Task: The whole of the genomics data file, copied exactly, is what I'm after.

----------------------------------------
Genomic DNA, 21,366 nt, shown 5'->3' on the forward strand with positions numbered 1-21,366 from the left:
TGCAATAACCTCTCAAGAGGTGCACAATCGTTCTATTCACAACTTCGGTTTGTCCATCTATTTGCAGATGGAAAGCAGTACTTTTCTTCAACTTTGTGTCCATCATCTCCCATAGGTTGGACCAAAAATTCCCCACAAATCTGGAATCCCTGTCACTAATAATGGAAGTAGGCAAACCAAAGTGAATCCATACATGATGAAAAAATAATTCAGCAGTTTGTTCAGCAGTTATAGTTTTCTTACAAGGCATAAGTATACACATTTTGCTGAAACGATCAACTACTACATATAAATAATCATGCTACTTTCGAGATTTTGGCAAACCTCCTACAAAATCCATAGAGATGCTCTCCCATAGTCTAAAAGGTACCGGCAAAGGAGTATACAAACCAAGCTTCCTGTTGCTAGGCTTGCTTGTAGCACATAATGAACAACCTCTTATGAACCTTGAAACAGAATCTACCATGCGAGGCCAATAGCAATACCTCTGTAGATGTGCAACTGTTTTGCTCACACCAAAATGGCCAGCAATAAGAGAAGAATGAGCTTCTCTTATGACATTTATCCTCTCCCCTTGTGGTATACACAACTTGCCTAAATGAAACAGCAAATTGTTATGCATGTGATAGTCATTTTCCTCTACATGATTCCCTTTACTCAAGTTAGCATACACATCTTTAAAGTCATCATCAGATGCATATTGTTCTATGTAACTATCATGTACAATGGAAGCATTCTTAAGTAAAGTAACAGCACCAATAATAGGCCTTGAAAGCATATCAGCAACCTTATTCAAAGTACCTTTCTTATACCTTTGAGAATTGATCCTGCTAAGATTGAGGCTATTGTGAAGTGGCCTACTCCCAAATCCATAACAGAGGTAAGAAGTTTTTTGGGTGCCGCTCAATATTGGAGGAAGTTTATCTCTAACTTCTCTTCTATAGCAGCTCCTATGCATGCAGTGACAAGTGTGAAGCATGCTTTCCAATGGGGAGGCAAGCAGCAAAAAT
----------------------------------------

Genomic DNA, 21,366 nt, shown 5'->3' on the forward strand with positions numbered 1-21,366 from the left:
TGCAATAACCTCTCAAGAGGTGCACAATCGTTCTATTCACAACTTCGGTTTGTCCATCTATTTGCAGATGGAAAGCAGTACTTTTCTTCAACTTTGTGTCCATCATCTCCCATAGGTTGGACCAAAAATTCCCCACAAATCTGGAATCCCTGTCACTAATAATGGAAGTAGGCAAACCAAAGTGAATCCATACATGATGAAAAAATAATTCAGCAGTTTGTTCAGCAGTTATAGTTTTCTTACAAGGCATAAGTATACACATTTTGCTGAAACGATCAACTACTACATATAAATAATCATGCTACTTTCGAGATTTTGGCAAACCTCCTACAAAATCCATAGAGATGCTCTCCCATAGTCTAAAAGGTACCGGCAAAGGAGTATACAAACCAAGCTTCCTGTTGCTAGGCTTGCTTGTAGCACATAATGAACAACCTCTTATGAACCTTGAAACAGAATCTACCATGCGAGGCCAATAGCAATACCTCTGTAGATGTGCAACTGTTTTGCTCACACCAAAATGGCCAGCAATAAGAGAAGAATGAGCTTCTCTTATGACATTTATCCTCTCCCCTTGTGGTATACACAACTTGCCTAAATGAAACAGCAAATTGTTATGCATGTGATAGTCATTTTCCTCTACATGATTCCCTTTACTCAAGTTAGCATACACATCTTTAAAGTCATCATCAGATGCATATTGTTCTATGTAACTATCATGTACAATGGAAGCATTCTTAAGTAAAGTAACAGCACCAATAATAGGCCTTGAAAGCATATCAGCAACCTTATTCAAAGTACCTTTCTTATACCTTTGAGAATTGATCCTGCTAAGATTGAGGCTATTGTGAAGTGGCCTACTCCCAAATCCATAACAGAGGTAAGAAGTTTTTTGGGTGCCGCTCAATATTGGAGGAAGTTTATCTCTAACTTCTCTTCTATAGCAGCTCCTATGCATGCAGTGACAAGTGTGAAGCATGCTTTCCAATGGGGAGGCAAGCAGCAAAAAT